2017 Project F80 BMW M3 Tuning Speedhunters Ben Chandler-16

There’s a trio of upgrade paths on offer with the HEX Tuning system and I opted to tick a box from all three of these. At the time, I wasn’t fitting downpipes to the M3, so I had to start out with a Stage 1 tune which promised a fairly decent power increase and an even more hefty improvement of torque. The 3.0-litre twin-turbo S55 is not short on power in stock form, but the way it’s delivered isn’t what I would describe as exciting.

HEX Tuning is an ECU recalibration that works in conjunction with the OEM diagnostic and safety features, so this should result in more consistent and reliable power than a piggyback tune. I’ve driven cars with tuning boxes installed and there’s this lack of finesse which makes the throttle feel distinctly unoriginal. I was hoping the M3 would still feel, well, like an M3 but just better.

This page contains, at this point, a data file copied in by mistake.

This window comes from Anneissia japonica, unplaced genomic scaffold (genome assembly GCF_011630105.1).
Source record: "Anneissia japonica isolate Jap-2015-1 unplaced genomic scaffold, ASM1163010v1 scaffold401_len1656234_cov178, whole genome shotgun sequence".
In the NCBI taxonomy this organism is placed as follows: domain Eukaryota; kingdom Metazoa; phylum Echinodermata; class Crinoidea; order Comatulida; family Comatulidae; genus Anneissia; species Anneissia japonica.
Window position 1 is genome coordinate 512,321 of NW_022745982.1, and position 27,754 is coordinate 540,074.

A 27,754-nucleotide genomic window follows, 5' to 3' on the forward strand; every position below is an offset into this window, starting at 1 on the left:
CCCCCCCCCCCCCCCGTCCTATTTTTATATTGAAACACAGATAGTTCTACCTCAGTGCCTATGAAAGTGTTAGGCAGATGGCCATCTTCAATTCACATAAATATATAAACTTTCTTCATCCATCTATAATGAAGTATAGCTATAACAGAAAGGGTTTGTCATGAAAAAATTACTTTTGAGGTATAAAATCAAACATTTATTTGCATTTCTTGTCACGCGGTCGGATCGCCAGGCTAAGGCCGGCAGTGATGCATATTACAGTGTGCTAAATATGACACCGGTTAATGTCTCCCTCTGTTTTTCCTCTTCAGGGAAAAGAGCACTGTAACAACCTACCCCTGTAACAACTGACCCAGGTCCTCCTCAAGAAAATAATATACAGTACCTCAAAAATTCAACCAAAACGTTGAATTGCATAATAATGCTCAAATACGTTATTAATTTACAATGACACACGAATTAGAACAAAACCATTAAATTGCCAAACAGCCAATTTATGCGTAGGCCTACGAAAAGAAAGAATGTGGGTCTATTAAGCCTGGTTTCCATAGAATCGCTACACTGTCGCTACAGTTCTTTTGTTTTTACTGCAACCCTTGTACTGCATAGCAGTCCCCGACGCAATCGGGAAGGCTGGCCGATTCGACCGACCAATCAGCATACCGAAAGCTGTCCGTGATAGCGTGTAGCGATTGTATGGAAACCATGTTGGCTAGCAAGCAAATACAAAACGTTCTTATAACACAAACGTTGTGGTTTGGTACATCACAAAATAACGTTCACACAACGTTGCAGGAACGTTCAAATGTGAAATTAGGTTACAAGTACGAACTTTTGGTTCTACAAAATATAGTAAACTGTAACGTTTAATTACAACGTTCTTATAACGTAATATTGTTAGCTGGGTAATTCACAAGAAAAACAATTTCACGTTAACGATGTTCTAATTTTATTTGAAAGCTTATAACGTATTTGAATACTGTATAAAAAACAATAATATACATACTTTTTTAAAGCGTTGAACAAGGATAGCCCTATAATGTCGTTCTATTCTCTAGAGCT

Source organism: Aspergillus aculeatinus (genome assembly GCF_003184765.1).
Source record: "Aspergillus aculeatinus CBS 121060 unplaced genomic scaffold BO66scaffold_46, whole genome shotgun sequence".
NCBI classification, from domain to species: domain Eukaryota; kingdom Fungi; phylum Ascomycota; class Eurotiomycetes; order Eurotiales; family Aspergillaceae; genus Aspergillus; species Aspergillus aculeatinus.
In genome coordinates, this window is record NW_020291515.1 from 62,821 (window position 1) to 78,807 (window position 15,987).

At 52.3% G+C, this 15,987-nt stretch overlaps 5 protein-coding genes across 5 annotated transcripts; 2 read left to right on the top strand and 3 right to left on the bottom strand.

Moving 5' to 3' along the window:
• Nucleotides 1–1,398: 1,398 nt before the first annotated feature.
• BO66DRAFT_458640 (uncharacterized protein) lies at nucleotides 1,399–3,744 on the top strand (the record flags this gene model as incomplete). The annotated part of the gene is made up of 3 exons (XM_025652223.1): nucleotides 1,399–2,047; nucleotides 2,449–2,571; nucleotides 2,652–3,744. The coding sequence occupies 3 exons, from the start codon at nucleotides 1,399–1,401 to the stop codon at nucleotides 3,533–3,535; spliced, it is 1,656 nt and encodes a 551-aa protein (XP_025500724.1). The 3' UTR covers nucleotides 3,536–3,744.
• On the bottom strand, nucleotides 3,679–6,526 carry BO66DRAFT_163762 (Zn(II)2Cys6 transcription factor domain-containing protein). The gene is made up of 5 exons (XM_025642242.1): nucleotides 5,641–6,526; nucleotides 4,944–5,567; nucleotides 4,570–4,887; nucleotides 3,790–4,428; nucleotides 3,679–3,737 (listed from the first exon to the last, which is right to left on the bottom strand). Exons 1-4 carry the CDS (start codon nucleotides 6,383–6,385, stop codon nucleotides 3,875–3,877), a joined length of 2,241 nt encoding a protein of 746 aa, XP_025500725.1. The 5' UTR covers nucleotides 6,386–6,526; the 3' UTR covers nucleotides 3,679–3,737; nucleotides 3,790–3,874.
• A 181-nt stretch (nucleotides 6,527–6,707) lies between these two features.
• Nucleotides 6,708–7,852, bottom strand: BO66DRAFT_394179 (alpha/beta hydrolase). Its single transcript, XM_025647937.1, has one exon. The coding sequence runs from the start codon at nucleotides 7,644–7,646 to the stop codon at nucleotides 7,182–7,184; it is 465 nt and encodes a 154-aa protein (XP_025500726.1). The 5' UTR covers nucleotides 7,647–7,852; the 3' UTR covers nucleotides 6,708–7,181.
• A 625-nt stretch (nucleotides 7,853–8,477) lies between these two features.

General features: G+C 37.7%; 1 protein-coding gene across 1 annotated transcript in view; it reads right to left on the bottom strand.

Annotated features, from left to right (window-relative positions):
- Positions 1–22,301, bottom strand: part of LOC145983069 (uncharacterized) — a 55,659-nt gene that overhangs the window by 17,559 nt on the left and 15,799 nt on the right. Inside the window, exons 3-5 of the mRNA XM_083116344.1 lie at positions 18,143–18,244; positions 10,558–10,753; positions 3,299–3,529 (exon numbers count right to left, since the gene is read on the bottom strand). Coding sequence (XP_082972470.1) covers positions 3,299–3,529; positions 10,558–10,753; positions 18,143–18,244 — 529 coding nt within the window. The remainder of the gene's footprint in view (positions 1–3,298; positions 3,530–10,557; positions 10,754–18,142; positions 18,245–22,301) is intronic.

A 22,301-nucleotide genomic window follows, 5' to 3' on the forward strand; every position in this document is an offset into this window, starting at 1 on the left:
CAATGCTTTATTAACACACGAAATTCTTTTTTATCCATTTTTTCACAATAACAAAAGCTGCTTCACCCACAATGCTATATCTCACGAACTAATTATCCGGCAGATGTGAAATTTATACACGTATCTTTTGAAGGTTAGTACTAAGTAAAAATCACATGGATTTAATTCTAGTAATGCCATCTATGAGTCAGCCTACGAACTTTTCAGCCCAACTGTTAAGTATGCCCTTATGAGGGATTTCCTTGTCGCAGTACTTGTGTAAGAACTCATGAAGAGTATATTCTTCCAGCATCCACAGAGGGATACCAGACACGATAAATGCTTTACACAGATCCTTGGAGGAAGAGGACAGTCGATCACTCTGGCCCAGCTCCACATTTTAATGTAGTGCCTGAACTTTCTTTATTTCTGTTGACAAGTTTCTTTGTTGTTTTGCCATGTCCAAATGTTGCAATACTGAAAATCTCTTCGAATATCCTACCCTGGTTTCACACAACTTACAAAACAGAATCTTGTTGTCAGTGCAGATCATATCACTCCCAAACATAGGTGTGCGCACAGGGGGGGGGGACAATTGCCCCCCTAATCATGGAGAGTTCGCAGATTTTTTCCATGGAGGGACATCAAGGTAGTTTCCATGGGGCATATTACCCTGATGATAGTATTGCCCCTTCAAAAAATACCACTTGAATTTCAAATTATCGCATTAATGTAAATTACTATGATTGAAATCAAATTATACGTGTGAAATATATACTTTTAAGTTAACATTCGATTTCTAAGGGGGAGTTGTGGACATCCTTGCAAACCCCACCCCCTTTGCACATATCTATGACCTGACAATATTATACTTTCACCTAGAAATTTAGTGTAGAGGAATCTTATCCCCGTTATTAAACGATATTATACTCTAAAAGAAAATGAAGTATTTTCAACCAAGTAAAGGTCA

2017 Project F80 BMW M3 Tuning Speedhunters Ben Chandler-1-3

On top of the ECU upgrade, I also opted for the TCU tune, which would deliver a higher clamping force for improved torque delivery. Alongside this, the HEX engineers have increased shift speeds and improved the rev matching making going up and down the gears quicker. To be honest, I was almost more into the idea of having the transmission tuned simply because, in stock form, the M3’s shifts are pretty fierce. Although HEX doesn’t shout about it, Ash and Chris at Regal said that the DCT would be faster and smoother.